Survivorship and the sport of cycling have become increasingly linked. Seven-time Tour de France champion and testicular cancer survivor Lance Armstrong is largely responsible, as his story and his Lance Armstrong Foundation’s LiveSTRONG® campaign have promoted the sport and inspired survivors to continue or begin riding. But just as significant in the cycling-survivor trend are the survivors themselves, who have pedaled their way through treatment and recovery, finding that continuing the sport they love in spite of a diagnosis is a source of long-term health and happiness.
Although there are many reasons for cycling’s general popularity and for its particular appeal to cancer survivors, one of the sport’s foremost draws is that it’s accessible, in some form, to a wide range of people regardless of previous athletic experience. With alternatives to the standard two-wheeler that include recumbent (where the rider sits in a reclined position), stationary, and tandem bikes and even adult-size tricycles, many riders are able to find a form of cycling to accommodate their physical abilities.
Why Choose Cycling?
A lifetime sport. With the right setup—including proper clothing and a bike that fits well—riders can enjoy cycling throughout their lives, explains Craig Broeder, PhD, an exercise physiologist and an avid cyclist. If you choose manageable terrain and have a bike with low-resistance gears, you don’t need a lot of strength to ride, and you won’t experience the wear and tear of higher-impact sports like running. “You can cycle into your nineties,” says Dr. Broeder, who adds that because exercise is critical to longevity, choosing an activity that you can maintain as you age can promote long-term health.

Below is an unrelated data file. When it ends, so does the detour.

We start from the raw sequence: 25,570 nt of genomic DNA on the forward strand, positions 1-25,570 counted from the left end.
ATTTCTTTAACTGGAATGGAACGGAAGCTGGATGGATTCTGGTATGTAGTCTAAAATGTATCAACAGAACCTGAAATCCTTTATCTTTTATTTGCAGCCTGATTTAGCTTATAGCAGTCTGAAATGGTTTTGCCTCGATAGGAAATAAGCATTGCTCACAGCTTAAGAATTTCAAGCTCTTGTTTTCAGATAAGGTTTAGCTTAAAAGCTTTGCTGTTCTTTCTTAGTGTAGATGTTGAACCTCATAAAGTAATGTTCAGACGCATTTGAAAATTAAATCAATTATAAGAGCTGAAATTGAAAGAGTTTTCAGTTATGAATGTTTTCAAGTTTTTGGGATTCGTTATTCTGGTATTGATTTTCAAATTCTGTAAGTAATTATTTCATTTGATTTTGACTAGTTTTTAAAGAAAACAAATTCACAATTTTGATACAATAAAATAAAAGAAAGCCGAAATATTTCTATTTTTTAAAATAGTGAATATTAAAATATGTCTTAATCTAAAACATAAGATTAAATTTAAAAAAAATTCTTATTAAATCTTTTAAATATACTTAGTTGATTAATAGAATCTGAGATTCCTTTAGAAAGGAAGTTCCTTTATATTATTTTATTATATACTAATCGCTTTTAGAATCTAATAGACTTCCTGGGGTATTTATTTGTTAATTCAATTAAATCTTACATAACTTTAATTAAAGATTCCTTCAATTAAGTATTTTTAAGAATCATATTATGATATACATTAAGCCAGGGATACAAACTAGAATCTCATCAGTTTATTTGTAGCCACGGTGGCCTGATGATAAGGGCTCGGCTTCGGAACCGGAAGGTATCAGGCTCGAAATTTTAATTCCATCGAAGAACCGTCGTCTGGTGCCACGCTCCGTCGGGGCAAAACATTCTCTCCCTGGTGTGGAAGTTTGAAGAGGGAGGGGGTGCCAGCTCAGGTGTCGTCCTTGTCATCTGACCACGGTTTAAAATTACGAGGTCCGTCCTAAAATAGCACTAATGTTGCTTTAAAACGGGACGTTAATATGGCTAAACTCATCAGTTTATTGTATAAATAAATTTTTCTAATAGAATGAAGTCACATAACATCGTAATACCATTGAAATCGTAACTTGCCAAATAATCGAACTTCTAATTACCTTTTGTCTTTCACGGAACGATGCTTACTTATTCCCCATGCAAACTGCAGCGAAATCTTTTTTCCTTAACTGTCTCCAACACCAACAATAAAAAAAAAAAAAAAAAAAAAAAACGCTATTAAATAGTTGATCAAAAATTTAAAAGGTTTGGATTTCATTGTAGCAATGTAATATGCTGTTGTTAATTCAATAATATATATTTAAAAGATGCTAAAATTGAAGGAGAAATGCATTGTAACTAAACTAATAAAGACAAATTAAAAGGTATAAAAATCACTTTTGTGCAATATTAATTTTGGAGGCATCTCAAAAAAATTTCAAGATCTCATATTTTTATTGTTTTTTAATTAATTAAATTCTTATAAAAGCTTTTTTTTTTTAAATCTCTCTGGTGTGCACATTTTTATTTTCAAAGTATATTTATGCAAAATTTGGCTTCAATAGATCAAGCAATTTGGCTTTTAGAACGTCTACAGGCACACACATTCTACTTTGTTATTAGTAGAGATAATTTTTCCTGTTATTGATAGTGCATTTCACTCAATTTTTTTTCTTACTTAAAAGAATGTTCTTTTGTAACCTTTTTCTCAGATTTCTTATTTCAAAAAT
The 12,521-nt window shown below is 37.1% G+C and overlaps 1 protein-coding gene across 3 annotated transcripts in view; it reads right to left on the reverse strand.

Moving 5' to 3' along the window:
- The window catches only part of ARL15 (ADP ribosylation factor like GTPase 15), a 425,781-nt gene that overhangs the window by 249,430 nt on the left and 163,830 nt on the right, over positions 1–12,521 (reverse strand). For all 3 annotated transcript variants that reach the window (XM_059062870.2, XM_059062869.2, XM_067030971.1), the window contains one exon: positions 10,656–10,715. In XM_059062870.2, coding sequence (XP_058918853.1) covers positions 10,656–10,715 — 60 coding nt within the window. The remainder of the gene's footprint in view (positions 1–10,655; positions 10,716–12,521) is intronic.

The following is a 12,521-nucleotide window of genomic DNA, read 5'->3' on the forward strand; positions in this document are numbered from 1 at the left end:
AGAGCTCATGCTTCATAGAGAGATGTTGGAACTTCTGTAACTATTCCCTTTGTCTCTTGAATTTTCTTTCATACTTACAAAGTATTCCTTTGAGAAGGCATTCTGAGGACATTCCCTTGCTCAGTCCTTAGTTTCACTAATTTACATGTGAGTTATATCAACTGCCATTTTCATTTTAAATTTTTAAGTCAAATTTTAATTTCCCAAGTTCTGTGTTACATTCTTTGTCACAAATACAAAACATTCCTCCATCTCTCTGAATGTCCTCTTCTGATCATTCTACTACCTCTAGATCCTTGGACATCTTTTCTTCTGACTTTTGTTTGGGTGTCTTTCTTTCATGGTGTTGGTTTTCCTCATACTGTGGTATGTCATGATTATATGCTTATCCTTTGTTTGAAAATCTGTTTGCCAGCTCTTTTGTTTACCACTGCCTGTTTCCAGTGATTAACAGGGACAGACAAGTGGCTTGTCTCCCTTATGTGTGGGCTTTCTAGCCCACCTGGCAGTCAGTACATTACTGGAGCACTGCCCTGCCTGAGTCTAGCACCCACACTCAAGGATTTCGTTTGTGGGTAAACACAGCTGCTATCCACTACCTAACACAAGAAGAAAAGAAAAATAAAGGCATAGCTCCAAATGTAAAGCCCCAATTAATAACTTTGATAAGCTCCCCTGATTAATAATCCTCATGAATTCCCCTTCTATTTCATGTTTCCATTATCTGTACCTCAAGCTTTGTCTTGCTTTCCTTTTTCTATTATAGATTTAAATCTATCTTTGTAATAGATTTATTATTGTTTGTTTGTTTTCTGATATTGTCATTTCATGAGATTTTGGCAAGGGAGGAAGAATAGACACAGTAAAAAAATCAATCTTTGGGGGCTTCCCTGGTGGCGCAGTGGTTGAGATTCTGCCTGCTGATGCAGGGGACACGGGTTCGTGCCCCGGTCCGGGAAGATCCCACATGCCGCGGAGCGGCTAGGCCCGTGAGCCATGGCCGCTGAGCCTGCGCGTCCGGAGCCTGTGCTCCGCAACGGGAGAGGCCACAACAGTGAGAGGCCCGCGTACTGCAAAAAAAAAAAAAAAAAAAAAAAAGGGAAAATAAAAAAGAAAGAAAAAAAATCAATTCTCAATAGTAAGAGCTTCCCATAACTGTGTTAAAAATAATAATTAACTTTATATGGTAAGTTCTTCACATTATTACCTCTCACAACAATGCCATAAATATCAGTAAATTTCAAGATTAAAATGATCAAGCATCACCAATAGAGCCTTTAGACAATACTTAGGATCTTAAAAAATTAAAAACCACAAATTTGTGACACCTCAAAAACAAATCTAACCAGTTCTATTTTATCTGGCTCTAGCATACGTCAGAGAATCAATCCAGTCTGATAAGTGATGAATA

Post-treatment appeal. When performed at an appropriate level, cycling’s gentle nature can appeal to survivors as they return to activity following treatment, says Genné McDonald, a physical therapist who specializes in women’s health and oncology. Cycling was critical in Genné’s own recovery from breast cancer. “What biking has meant in my own recovery is huge,” she says. She rode throughout treatment but most appreciated her time in the saddle after undergoing reconstruction. “Biking was one of the few things that I could do that didn’t put a lot of strain on my breast reconstruction.” Genné explains that because riding doesn’t require weight bearing it can be a great choice for survivors, as “there’s not a lot of ballistic force on the tissues of your body.” (Be aware, however, that individual cases vary, and certain side effects of treatment may limit or alter your ability to ride a bike. This is discussed more below.)